By Maz Woolley and Rod Ward
In years gone by the Nuremberg international toy trade fair was a major event with toy and model manufacturers announcing their programme for the year and showing off prototypes of what was to come. Am I alone in feeling that this year’s event has largely passed collectors by? At one point almost everyone wanting to sell models would exhibit at Nuremberg, however small a space they could afford. But times have changed. As Rod Ward has noted in previous MAR issues, those shop owners and wholesalers who visited Nuremberg to place their orders for the coming year, and who made it worth the model manufacturing companies exhibiting, are mostly no longer in business. So this year even fewer model manufacturers were present.
Some companies, like ModelCarWorld who produce Neo, Premium Classix, BoS, and Whitebox models, just invited trade buyers to their headquarters while they were visiting Germany to see other companies at the Trade Fair. In other cases, many of those companies who were present at Nuremberg had, in many cases, already announced their production plans in advance.
This includes Oxford Diecast, images of whose prototypes had already appeared on Facebook or in other advance publicity, so there were few surprises at the fair.
In a world where some collectors’ models are now made in editions of as few as 50 or 100 on a rolling monthly programme, sold direct, or through smaller dealers, a world where even the larger diecast firms make editions of only 500 or 1,000, and where the only mass sales seem to be by partwork or series publishers selling direct or through the newstrade, maybe the old-style trade fair is irrelevant.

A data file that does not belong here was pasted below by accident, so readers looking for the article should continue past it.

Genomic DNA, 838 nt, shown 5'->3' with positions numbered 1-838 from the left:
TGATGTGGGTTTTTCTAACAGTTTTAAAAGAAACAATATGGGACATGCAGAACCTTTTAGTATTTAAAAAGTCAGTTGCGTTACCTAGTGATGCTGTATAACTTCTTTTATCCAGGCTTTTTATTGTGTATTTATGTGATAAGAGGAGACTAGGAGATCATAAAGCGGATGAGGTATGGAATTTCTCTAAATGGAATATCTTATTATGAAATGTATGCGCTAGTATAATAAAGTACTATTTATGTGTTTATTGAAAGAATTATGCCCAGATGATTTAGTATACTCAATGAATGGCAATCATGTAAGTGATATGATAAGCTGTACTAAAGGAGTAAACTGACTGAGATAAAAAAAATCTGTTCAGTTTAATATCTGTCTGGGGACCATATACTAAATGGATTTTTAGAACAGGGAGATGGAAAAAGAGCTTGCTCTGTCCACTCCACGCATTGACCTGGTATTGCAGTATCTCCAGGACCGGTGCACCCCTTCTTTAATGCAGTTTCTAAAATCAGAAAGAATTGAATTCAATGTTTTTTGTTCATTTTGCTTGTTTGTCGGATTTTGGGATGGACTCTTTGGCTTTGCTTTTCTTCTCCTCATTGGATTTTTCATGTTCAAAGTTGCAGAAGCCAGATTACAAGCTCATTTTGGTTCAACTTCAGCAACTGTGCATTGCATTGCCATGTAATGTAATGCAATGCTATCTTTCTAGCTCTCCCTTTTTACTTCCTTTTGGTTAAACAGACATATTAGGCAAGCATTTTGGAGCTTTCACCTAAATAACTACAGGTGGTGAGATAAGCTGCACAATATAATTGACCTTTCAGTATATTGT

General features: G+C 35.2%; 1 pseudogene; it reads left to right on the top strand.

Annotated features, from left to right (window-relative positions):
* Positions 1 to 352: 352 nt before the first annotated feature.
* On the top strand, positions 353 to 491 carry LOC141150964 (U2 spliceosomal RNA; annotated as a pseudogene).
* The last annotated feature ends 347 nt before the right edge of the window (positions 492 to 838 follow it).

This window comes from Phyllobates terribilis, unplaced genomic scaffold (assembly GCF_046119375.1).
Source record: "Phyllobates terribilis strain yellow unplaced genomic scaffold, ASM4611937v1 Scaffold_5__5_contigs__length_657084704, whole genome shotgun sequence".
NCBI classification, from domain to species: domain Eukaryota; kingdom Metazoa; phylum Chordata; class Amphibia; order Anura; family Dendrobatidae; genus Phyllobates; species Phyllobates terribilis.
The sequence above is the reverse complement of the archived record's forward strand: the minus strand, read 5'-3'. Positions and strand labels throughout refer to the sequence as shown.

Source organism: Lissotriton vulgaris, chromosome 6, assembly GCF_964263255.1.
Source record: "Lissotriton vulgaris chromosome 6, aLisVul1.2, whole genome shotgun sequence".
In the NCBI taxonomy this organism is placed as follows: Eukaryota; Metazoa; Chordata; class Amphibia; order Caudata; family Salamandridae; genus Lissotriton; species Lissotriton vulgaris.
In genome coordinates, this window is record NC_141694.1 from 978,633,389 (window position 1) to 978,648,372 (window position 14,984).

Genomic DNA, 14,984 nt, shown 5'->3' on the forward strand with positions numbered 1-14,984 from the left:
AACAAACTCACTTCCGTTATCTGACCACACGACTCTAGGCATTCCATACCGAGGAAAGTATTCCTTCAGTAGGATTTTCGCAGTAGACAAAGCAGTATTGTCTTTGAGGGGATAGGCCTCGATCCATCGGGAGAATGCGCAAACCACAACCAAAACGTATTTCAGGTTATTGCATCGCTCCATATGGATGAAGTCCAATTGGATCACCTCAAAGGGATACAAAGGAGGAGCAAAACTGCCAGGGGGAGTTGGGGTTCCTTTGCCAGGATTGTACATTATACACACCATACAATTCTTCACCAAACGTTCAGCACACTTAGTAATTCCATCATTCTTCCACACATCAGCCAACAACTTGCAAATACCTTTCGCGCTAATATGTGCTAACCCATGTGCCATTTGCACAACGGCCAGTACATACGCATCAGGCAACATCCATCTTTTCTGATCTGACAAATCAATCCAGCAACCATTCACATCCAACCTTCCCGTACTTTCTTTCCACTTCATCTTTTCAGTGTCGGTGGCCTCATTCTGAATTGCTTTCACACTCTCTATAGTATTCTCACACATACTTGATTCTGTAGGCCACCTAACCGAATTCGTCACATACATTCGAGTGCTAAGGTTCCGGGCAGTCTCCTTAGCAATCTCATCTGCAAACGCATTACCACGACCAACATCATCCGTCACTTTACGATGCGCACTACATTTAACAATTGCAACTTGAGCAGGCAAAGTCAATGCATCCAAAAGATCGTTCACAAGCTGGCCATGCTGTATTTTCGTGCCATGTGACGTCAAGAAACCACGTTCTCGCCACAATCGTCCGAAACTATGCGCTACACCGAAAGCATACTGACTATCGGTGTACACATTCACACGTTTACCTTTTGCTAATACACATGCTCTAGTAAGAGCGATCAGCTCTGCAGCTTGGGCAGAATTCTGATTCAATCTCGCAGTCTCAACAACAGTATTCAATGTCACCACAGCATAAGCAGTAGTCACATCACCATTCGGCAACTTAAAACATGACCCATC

Perhaps the business model needs to be re-examined? As a parallel example, the SBAC air show at Farnborough used to be solely a trade fair, displaying the latest aircraft to potential buyers; airlines, air forces and corporate customers. Those deals are no longer done at an air show, so Farnborough lost its original raison d’etre. The show in Hampshire is still highly successful, however, but it is a totally different beast; it is now a public air display with lots of trade stands and ‘family fun’ attractions. Nuremberg in February may not be as attractive for a family day out, but the International Toy Fair may need a makeover to have a relevant role in future years.
MAR Online has always tried to cover some of the partworks and subscription series that traditional collectors magazines have tended not to cover. Readers are often interested because these series may include models that they are interested in, but which may not be sold in the country where they live. So, if you are collecting a partwork or subscription series, please send us pictures and notes that we can share with fellow collectors. We would be particularly interested to hear from anyone collecting the current 1:43 scale buses and coaches range being offered in European countries, as well as from collectors of many of the Atlas series selling in continental Europe at the moment. We would also love to hear about partworks from further afield; Japan, South America, Eastern Europe or Russia. You don’t have to write an article, just send a few photographs of your models, details of the vehicle and your opinion of the model. That will be enough for us to put together articles of wide interest. And of course we will always welcome material from you, the reader, on your own collections and interests to share with us all. Whatever your modelling interest, please take some pictures, write a few words and share your interests with other MAR Online readers.
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